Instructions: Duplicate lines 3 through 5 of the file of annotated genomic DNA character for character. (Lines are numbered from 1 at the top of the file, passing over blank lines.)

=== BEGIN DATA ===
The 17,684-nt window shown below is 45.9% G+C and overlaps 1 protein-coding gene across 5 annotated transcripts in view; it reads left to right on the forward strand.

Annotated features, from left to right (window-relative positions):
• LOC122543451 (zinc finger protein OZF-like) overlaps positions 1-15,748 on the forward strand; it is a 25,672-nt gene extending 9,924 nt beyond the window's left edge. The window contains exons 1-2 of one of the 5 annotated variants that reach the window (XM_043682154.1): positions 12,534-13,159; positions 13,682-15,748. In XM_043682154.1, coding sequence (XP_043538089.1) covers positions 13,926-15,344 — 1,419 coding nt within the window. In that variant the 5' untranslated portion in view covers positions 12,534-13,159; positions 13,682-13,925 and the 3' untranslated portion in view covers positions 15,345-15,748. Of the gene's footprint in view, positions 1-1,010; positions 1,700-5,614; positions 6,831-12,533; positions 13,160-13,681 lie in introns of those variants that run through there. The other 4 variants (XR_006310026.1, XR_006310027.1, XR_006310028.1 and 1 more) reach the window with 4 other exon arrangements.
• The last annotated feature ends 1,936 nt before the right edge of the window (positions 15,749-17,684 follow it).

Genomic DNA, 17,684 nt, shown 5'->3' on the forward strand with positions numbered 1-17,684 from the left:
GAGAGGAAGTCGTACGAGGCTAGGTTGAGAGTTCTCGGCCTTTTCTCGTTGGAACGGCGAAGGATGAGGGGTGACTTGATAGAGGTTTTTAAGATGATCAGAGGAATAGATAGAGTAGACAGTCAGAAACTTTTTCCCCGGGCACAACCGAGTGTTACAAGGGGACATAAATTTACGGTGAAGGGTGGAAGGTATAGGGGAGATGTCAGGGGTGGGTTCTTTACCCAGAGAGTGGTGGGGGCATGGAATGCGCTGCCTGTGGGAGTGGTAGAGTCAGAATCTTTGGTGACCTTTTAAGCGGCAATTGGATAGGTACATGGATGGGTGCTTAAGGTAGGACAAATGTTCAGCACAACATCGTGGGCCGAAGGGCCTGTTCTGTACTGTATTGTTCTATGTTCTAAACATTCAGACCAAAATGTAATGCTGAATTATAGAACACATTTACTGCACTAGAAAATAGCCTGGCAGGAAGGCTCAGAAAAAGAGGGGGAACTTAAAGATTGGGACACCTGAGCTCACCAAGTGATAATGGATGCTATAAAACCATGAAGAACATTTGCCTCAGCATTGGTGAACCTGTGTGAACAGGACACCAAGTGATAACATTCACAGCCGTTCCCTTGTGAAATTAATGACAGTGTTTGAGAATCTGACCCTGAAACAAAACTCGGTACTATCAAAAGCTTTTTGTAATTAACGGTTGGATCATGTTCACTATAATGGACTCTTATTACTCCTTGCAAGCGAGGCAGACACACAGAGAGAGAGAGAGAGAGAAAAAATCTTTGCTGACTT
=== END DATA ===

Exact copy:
• LOC122543451 (zinc finger protein OZF-like) overlaps positions 1-15,748 on the forward strand; it is a 25,672-nt gene extending 9,924 nt beyond the window's left edge. The window contains exons 1-2 of one of the 5 annotated variants that reach the window (XM_043682154.1): positions 12,534-13,159; positions 13,682-15,748. In XM_043682154.1, coding sequence (XP_043538089.1) covers positions 13,926-15,344 — 1,419 coding nt within the window. In that variant the 5' untranslated portion in view covers positions 12,534-13,159; positions 13,682-13,925 and the 3' untranslated portion in view covers positions 15,345-15,748. Of the gene's footprint in view, positions 1-1,010; positions 1,700-5,614; positions 6,831-12,533; positions 13,160-13,681 lie in introns of those variants that run through there. The other 4 variants (XR_006310026.1, XR_006310027.1, XR_006310028.1 and 1 more) reach the window with 4 other exon arrangements.
• The last annotated feature ends 1,936 nt before the right edge of the window (positions 15,749-17,684 follow it).

Genomic DNA, 17,684 nt, shown 5'->3' on the forward strand with positions numbered 1-17,684 from the left: